For more grape ideas, go to GrapesfromCalifornia.comfacebook.com/GrapesfromCalifornia,twitter.com/GrapesfromCApinterest.com/GrapesfromCA.

It’s OK to Be Bitter

Summer and cocktails go hand in hand. Whether you are relaxing at home or enjoying an evening on the town with your friends, you are doing yourself a great disservice if you are drinking classic cocktails like the Manhattan or the Old Fashioned without bitters.
We are still experimenting to determine our favorite brand, but we do have a couple that we prefer so far:

The first is Bittermilk. Founded by husband and wife team Joe and MariElena Raya, it is a line of cocktail mixers made for cocktail enthusiasts by bartenders with real ingredients. Our personal favorite is Bittermilk No. 2, Tom Collins with Elderflowers & Hops. The bright and refreshing taste feels perfect for a relaxing by the pool on a Saturday afternoon. They are crafted and bottled by human hands in Charleston, South Carolina. You can purchase them online at www.bittermilk.com.
cgjuly1
We also love Crude Bitters. Don’t be fooled by the name— it is a reference to the rudimentary origins of bitters that included exotic roots, herbs, and spices aged in various liquids with beneficial (and unverified) claims attached to them.

In truth, they are very careful to make sure their methods are not crude and that their ingredients are all natural. Their selection, preparation, maceration, bottling and labeling is done by hand in Raleigh, North Carolina. Our personal favorite selection from Crude Bitters is “Sycophant” Bitters. This flavor starts as a sweet, citrus taste and finishes with earth tones and vanilla bean. It pairs well with gin or bourbon. For more information on purchasing Crude Bitters and trying them out for yourself, visit www.crudebitters.com.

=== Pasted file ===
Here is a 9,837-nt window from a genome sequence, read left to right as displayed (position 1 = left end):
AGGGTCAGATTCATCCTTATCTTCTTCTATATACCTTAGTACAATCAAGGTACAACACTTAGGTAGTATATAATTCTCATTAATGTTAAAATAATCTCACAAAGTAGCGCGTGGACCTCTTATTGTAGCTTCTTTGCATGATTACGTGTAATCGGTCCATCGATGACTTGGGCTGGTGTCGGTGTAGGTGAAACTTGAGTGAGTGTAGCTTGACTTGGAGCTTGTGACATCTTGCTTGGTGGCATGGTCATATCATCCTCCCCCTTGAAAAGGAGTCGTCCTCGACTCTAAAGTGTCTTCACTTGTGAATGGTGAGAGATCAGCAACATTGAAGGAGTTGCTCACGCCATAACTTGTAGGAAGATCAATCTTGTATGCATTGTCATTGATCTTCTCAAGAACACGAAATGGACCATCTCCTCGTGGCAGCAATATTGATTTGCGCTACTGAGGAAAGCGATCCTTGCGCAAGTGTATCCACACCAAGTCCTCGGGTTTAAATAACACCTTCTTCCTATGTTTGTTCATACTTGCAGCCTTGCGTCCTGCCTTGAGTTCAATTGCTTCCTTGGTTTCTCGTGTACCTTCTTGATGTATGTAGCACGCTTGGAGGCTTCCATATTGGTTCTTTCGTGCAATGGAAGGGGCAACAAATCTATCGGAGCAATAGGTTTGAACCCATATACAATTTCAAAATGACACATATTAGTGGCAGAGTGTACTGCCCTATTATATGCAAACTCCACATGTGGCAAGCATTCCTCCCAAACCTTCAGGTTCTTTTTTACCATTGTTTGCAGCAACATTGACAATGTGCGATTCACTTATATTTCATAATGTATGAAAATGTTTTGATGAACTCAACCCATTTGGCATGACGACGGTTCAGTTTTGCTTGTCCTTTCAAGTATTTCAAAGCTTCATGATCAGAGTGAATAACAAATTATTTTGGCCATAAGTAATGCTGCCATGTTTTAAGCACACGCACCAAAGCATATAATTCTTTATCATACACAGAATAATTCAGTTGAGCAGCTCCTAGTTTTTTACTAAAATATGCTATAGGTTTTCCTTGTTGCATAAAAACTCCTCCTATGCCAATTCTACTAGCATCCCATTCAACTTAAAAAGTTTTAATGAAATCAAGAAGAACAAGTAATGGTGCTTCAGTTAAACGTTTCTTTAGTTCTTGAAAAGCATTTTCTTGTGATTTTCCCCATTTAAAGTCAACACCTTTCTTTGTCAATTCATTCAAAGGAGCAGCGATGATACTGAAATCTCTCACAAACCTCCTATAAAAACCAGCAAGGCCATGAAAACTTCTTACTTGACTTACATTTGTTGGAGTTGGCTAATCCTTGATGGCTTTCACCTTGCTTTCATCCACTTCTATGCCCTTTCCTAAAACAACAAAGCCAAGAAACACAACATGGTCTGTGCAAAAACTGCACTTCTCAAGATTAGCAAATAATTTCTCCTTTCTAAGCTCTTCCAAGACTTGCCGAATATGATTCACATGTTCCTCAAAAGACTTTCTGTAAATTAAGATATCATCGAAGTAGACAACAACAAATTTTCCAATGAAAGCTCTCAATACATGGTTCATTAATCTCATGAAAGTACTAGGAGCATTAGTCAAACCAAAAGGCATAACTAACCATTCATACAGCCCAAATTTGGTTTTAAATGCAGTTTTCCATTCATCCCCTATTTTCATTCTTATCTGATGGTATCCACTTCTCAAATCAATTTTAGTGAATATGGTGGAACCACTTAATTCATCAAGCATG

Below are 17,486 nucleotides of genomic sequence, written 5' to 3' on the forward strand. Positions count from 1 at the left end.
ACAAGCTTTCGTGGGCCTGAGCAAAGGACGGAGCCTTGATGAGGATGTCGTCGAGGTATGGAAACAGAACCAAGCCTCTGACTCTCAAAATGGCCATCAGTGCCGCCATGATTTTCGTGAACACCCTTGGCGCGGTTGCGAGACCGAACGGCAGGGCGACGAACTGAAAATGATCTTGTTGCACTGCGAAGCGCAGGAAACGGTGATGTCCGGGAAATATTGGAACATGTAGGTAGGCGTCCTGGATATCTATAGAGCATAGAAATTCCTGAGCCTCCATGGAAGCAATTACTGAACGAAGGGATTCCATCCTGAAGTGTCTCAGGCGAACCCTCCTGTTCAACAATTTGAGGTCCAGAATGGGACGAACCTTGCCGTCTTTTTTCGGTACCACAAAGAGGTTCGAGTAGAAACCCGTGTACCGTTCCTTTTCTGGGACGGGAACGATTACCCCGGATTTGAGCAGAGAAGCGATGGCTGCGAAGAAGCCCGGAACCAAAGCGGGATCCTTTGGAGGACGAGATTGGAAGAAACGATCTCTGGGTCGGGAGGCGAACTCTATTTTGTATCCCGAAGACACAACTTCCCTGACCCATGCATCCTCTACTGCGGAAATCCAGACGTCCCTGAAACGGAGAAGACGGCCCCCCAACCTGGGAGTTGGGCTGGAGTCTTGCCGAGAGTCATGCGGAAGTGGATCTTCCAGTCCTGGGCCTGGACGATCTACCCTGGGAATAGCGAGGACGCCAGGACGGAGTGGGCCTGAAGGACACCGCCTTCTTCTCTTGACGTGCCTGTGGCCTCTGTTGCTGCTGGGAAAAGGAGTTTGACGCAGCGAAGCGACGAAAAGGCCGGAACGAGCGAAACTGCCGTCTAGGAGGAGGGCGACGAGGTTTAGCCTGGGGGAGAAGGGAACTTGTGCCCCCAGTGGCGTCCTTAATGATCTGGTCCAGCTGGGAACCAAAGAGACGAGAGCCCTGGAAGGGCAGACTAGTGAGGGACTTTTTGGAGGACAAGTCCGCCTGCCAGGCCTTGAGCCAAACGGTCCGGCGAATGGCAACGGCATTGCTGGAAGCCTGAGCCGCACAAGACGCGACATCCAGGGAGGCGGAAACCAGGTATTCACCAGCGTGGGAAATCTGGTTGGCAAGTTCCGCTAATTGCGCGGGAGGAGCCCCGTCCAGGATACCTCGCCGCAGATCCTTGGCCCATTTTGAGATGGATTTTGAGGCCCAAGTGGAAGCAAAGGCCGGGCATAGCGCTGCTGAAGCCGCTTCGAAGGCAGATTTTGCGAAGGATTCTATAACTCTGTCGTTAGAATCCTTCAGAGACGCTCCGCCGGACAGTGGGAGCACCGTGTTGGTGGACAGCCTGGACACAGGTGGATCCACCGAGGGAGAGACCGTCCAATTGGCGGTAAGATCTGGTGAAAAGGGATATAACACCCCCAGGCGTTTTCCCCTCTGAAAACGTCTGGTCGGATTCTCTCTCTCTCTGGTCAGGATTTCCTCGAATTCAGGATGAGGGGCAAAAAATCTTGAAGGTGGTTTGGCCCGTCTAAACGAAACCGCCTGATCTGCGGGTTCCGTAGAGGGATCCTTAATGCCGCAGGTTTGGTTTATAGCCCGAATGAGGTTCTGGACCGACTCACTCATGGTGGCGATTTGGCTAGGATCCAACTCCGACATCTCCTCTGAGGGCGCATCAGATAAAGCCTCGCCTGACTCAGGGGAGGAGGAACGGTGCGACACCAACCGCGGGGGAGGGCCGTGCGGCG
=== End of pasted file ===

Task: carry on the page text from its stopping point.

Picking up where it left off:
Pick up our July issue (while you still can!) for more information on the history and uses of bitters. Visit our Facebook page to win samples of a variety of bitters from the above mentioned companies! Good luck!

Common Good: From the Cover

We chose to feature peaches on our cover for the month of July— not only because they are in season, but also because there are so many delicious ways to enjoy them in the summer. Before you can choose the right peach to fit your needs, you should know a few important facts about them.

Peaches are a member of the rose family— a group that includes apricots, cherries, nectarines, plums, and almonds. They are categorized in three different varieties: clingstone, freestone, and semi-freestone.

Clingstone peaches are often found in the northern hemisphere and are most often identified as those with bright yellow flesh streaked with red as you get closer to its core. This kind is most commonly used in desserts, jellies and jams, and for canning. They are the most flavorful of the three varieties.

Though flavorful, clingstone peaches can become difficult on the go. Freestone peaches are more convenient for carrying in lunch boxes or for mid-morning snacks. Though this variety is firmer and less juicy, they’re still delicious. They are also much easier to find in a grocery store.

Semi-freestone peaches are a combination of the two and can be used in many different dishes.

For a great summer recipe using peaches, visit Everyday Occasions.

 

Written by Lani Maddox